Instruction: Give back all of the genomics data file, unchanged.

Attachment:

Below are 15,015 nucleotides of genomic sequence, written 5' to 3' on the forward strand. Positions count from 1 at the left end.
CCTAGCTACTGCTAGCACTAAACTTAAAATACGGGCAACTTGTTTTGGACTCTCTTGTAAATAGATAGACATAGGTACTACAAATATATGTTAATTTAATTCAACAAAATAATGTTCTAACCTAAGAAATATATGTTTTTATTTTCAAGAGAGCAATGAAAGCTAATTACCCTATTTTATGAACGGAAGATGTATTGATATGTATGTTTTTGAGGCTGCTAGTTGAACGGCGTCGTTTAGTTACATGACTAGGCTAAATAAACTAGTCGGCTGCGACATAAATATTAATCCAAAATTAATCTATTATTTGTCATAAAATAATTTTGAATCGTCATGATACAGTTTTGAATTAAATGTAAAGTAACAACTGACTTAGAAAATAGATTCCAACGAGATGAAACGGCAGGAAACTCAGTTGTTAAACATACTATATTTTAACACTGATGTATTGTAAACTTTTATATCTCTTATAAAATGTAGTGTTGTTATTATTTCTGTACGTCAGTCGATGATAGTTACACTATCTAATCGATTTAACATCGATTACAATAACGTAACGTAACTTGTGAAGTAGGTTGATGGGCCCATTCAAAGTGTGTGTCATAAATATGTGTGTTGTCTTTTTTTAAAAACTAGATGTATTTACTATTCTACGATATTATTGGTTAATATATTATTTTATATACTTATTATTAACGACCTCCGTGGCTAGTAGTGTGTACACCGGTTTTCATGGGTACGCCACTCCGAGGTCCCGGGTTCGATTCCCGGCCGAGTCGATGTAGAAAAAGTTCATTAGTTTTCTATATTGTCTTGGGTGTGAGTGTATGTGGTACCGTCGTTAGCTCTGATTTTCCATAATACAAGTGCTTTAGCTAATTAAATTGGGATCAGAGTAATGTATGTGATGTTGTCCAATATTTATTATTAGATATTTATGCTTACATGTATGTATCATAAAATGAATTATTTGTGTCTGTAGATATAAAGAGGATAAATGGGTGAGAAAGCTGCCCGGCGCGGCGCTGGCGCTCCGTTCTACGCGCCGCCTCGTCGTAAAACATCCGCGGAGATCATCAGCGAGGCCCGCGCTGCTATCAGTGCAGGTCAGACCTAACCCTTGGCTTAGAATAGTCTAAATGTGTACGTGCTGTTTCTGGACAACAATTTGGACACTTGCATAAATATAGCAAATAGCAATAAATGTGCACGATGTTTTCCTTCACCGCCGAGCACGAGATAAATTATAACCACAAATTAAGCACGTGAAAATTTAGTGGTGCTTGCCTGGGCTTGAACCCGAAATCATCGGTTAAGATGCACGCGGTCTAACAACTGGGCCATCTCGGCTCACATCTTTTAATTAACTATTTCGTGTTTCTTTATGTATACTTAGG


Below are 15,015 nucleotides of genomic sequence, written 5' to 3' on the forward strand. Positions count from 1 at the left end.
CCTAGCTACTGCTAGCACTAAACTTAAAATACGGGCAACTTGTTTTGGACTCTCTTGTAAATAGATAGACATAGGTACTACAAATATATGTTAATTTAATTCAACAAAATAATGTTCTAACCTAAGAAATATATGTTTTTATTTTCAAGAGAGCAATGAAAGCTAATTACCCTATTTTATGAACGGAAGATGTATTGATATGTATGTTTTTGAGGCTGCTAGTTGAACGGCGTCGTTTAGTTACATGACTAGGCTAAATAAACTAGTCGGCTGCGACATAAATATTAATCCAAAATTAATCTATTATTTGTCATAAAATAATTTTGAATCGTCATGATACAGTTTTGAATTAAATGTAAAGTAACAACTGACTTAGAAAATAGATTCCAACGAGATGAAACGGCAGGAAACTCAGTTGTTAAACATACTATATTTTAACACTGATGTATTGTAAACTTTTATATCTCTTATAAAATGTAGTGTTGTTATTATTTCTGTACGTCAGTCGATGATAGTTACACTATCTAATCGATTTAACATCGATTACAATAACGTAACGTAACTTGTGAAGTAGGTTGATGGGCCCATTCAAAGTGTGTGTCATAAATATGTGTGTTGTCTTTTTTTAAAAACTAGATGTATTTACTATTCTACGATATTATTGGTTAATATATTATTTTATATACTTATTATTAACGACCTCCGTGGCTAGTAGTGTGTACACCGGTTTTCATGGGTACGCCACTCCGAGGTCCCGGGTTCGATTCCCGGCCGAGTCGATGTAGAAAAAGTTCATTAGTTTTCTATATTGTCTTGGGTGTGAGTGTATGTGGTACCGTCGTTAGCTCTGATTTTCCATAATACAAGTGCTTTAGCTAATTAAATTGGGATCAGAGTAATGTATGTGATGTTGTCCAATATTTATTATTAGATATTTATGCTTACATGTATGTATCATAAAATGAATTATTTGTGTCTGTAGATATAAAGAGGATAAATGGGTGAGAAAGCTGCCCGGCGCGGCGCTGGCGCTCCGTTCTACGCGCCGCCTCGTCGTAAAACATCCGCGGAGATCATCAGCGAGGCCCGCGCTGCTATCAGTGCAGGTCAGACCTAACCCTTGGCTTAGAATAGTCTAAATGTGTACGTGCTGTTTCTGGACAACAATTTGGACACTTGCATAAATATAGCAAATAGCAATAAATGTGCACGATGTTTTCCTTCACCGCCGAGCACGAGATAAATTATAACCACAAATTAAGCACGTGAAAATTTAGTGGTGCTTGCCTGGGCTTGAACCCGAAATCATCGGTTAAGATGCACGCGGTCTAACAACTGGGCCATCTCGGCTCACATCTTTTAATTAACTATTTCGTGTTTCTTTATGTATACTTAGG